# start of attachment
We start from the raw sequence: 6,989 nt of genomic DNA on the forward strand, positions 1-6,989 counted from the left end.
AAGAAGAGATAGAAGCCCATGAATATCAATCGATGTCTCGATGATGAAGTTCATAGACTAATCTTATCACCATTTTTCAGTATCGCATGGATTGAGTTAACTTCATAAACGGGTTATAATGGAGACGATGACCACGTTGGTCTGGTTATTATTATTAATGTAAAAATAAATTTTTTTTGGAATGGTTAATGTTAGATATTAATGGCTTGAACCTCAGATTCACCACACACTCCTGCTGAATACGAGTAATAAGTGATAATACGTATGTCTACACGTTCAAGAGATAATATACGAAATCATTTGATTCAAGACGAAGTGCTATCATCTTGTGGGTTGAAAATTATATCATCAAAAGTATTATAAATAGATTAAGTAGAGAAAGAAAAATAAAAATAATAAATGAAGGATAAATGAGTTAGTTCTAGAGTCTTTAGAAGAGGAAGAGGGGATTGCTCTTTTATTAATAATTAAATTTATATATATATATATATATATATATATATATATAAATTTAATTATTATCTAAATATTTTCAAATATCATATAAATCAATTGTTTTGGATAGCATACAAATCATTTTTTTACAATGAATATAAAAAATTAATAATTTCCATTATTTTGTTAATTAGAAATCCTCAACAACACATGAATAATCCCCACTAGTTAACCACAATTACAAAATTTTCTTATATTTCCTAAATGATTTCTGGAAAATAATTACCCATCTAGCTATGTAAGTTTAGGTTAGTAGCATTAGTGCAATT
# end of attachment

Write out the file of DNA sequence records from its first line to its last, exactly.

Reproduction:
We start from the raw sequence: 6,989 nt of genomic DNA on the forward strand, positions 1-6,989 counted from the left end.
AAGAAGAGATAGAAGCCCATGAATATCAATCGATGTCTCGATGATGAAGTTCATAGACTAATCTTATCACCATTTTTCAGTATCGCATGGATTGAGTTAACTTCATAAACGGGTTATAATGGAGACGATGACCACGTTGGTCTGGTTATTATTATTAATGTAAAAATAAATTTTTTTTGGAATGGTTAATGTTAGATATTAATGGCTTGAACCTCAGATTCACCACACACTCCTGCTGAATACGAGTAATAAGTGATAATACGTATGTCTACACGTTCAAGAGATAATATACGAAATCATTTGATTCAAGACGAAGTGCTATCATCTTGTGGGTTGAAAATTATATCATCAAAAGTATTATAAATAGATTAAGTAGAGAAAGAAAAATAAAAATAATAAATGAAGGATAAATGAGTTAGTTCTAGAGTCTTTAGAAGAGGAAGAGGGGATTGCTCTTTTATTAATAATTAAATTTATATATATATATATATATATATATATATATATAAATTTAATTATTATCTAAATATTTTCAAATATCATATAAATCAATTGTTTTGGATAGCATACAAATCATTTTTTTACAATGAATATAAAAAATTAATAATTTCCATTATTTTGTTAATTAGAAATCCTCAACAACACATGAATAATCCCCACTAGTTAACCACAATTACAAAATTTTCTTATATTTCCTAAATGATTTCTGGAAAATAATTACCCATCTAGCTATGTAAGTTTAGGTTAGTAGCATTAGTGCAATT